I take my pen in hand to inform you that I am well and hope these few lines may find you all in the same health. I have neglected to write until now. There is a regiment of us at this place all sworn in service under the United States. We are in camp at this place & ready for service at any time we may be called upon. I like soldiering very well. Peoria is a nice place. I wish you would come out to Peoria and see me. It would be a nice visit for you. If you can’t come, let William come. We may be [here] some months. we can’t tell how long. If you can come, do so. If you come, enquire for John Compton, a member of Captain Rose’s company. Please write soon as possible and let me know how things are going.
Direct your lettres to Peoria in care of A. D. Rose by this means our captain get s the letter for the company/
Your affectionate son, — John Compton
to T. T. Compton
Camp Mather 1
June 6, 1861
Dear Brother [William],
I take my pen in hand to inform you that I am well. I like to be a soldier very well. We have very comfortable quarters at Camp Mather. Discipline is very strict. We drill 3 hours in the morning, 3 in the afternoon. Tattoo is at nine o’clock—that means go to bed. Reveille is beat five o’clock in the morning—that is to get up. I don’t care about leaving this place until we get drilled some more and then let us speedily march to the enemy and wipe them from the face of the earth. Let the American flag never be hauled down by a set of rebels.
[Stephen A.] Douglas’ funeral will take place tomorrow and we will have a grand parade to be expected. 2
Francis or William, if you can come out and see me drill, [I would] be glad. Or any of you. We will not be apt to leave this place soon so try and come and see me. Please write anyhow and let me know how you all are getting along. You might write to me as well as not once a week.
Direct your letters in care of A[llen] D. Rose, Captain Company C. No more at present but remain your brother, — John Compton
to William Compton
1 Camp Mather was a temporary Civil War encampment established on Peoria’s Fairgrounds in 1861, Camp Mather was most probably named for Thomas S. Mather, the Illinois adjutant general.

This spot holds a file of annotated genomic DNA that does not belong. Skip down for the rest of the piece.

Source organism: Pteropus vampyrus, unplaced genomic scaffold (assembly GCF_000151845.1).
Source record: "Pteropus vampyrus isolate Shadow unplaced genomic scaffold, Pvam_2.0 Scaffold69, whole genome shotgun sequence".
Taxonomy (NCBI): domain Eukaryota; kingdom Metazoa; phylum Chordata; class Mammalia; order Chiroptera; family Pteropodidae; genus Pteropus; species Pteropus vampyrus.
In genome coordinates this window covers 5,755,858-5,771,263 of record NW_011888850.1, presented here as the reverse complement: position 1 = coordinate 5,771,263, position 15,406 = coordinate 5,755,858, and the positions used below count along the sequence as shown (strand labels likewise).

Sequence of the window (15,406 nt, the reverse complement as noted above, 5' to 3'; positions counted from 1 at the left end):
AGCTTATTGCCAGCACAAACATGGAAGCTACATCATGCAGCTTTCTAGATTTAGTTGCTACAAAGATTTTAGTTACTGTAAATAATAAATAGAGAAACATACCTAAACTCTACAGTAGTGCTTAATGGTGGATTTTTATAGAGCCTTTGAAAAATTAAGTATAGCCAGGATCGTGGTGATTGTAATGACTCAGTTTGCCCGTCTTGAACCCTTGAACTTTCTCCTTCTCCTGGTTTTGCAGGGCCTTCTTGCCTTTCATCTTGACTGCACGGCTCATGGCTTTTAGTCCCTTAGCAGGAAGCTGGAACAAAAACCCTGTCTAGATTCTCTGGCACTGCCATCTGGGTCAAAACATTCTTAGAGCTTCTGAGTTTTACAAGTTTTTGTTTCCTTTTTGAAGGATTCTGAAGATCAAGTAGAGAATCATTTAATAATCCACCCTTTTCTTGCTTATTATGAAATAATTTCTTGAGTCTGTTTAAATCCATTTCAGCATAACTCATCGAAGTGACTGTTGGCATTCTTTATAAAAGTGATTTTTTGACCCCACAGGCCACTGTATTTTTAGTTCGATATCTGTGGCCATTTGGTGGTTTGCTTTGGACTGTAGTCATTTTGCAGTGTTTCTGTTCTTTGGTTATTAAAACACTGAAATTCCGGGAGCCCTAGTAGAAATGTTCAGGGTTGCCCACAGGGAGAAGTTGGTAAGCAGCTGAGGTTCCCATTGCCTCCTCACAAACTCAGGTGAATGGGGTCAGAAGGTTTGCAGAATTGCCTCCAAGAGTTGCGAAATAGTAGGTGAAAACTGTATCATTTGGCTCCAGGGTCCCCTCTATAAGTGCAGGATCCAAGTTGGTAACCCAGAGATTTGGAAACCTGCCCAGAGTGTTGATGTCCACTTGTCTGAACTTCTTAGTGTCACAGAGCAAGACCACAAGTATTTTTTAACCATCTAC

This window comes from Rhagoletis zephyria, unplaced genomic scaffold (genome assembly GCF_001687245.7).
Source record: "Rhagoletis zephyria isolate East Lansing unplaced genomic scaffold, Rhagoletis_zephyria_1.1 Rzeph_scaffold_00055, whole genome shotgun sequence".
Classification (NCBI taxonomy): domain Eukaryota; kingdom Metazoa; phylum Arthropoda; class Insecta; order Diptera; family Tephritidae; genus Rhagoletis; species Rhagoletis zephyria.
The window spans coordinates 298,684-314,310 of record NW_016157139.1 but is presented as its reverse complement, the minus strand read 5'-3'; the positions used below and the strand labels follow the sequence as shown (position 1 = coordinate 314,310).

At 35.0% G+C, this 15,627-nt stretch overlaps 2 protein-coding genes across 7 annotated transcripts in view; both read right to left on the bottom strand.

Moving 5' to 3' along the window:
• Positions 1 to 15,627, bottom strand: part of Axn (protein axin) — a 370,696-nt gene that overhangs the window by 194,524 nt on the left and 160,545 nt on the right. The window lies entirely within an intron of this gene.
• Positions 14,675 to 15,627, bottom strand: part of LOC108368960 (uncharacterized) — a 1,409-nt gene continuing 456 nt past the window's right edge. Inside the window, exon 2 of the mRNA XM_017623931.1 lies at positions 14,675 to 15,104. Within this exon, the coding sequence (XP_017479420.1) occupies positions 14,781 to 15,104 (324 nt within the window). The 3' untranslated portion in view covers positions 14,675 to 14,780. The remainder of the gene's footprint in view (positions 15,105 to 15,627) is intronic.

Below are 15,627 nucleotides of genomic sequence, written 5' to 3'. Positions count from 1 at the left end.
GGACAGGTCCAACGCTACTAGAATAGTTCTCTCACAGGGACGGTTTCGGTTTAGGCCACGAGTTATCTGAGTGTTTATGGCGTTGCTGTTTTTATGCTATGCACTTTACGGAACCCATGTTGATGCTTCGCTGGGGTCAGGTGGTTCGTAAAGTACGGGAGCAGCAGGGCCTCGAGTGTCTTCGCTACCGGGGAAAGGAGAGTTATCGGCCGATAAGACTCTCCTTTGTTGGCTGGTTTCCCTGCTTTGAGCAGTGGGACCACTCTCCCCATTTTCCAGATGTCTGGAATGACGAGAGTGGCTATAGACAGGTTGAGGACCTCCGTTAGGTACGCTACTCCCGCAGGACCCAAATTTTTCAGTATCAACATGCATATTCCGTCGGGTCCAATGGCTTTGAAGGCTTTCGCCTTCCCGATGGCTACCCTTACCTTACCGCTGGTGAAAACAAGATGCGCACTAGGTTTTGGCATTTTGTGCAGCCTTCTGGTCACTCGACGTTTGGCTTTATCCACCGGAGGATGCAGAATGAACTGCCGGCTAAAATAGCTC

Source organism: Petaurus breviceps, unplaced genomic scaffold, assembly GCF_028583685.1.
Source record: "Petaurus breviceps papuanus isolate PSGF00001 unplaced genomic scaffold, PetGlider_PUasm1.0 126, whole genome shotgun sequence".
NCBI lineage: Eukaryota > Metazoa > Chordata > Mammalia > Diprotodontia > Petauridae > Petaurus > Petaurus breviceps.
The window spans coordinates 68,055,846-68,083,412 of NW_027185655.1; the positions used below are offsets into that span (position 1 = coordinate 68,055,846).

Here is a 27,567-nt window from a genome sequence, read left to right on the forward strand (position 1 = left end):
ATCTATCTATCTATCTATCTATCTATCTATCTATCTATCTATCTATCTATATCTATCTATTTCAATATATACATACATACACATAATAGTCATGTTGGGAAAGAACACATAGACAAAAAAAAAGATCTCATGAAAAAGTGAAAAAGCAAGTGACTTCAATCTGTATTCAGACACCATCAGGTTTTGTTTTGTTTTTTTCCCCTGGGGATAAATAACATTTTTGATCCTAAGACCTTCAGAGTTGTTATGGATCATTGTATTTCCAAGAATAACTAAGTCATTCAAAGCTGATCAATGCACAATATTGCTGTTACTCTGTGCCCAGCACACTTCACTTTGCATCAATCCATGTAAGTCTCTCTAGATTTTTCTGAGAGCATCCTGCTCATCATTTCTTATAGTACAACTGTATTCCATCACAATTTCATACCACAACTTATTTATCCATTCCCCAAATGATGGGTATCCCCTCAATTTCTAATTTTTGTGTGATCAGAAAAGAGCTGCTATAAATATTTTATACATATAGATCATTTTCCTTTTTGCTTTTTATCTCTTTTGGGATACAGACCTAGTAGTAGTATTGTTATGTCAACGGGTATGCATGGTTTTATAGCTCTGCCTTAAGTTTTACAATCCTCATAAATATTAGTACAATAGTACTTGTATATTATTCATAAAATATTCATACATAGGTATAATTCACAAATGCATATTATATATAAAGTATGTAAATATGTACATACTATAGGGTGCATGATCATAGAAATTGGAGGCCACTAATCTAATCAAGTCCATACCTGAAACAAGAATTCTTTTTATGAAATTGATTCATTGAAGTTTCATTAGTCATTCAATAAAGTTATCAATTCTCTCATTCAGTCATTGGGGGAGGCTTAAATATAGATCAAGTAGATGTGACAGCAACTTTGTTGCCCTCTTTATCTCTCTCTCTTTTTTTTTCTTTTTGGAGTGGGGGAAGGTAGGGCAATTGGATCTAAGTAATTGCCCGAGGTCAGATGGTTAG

2 Stephen A. Douglas of Illinois died on 3 June 1861.
Ballard County, Kentucky
September 21, 1861
Dear Father & Mother
I once more take the pleasure of writing you a few lines to inform you that I am well and enjoying myself as well as could be expected. I received your letter of the 1st of September and was glad to hear from you all. I think you might write to me as often as once a week. I should like to write oftener but we are moving so much that I have not had much chance. The last time I wrote, I was on Bird Point but since then we have has a long and tiresome march through the State of Missouri and did not accomplish much. We are now in Old Kentuck within twelve miles of Columbus where there is a large rebel force and we expect to see actual service at any time. We will give them the best turn we can. I have no fear of getting killed although it may be my lot to be the first one. But if so, the cause is good.
You stated that William has enlisted to fight for his country if needed. I think it is the duty of everyone that can to go forth and fight for liberty. You spoke of someone going to bring the name I could not make out. I want you to write and tell me what regiment and the letter of his company he belongs to. We have had plenty of peaches to eat this season. We have always enough to eat when it can be had.
I have to go on guard so I will close my scribbling hoping you will write soon. Your son — John Compton
[to] T. T. Compton
Direct your letters to John Compton, Cairo Illinois, in care of A. D. Rose, Captain of Co. C, 17th Reg. of Illinois Volunteers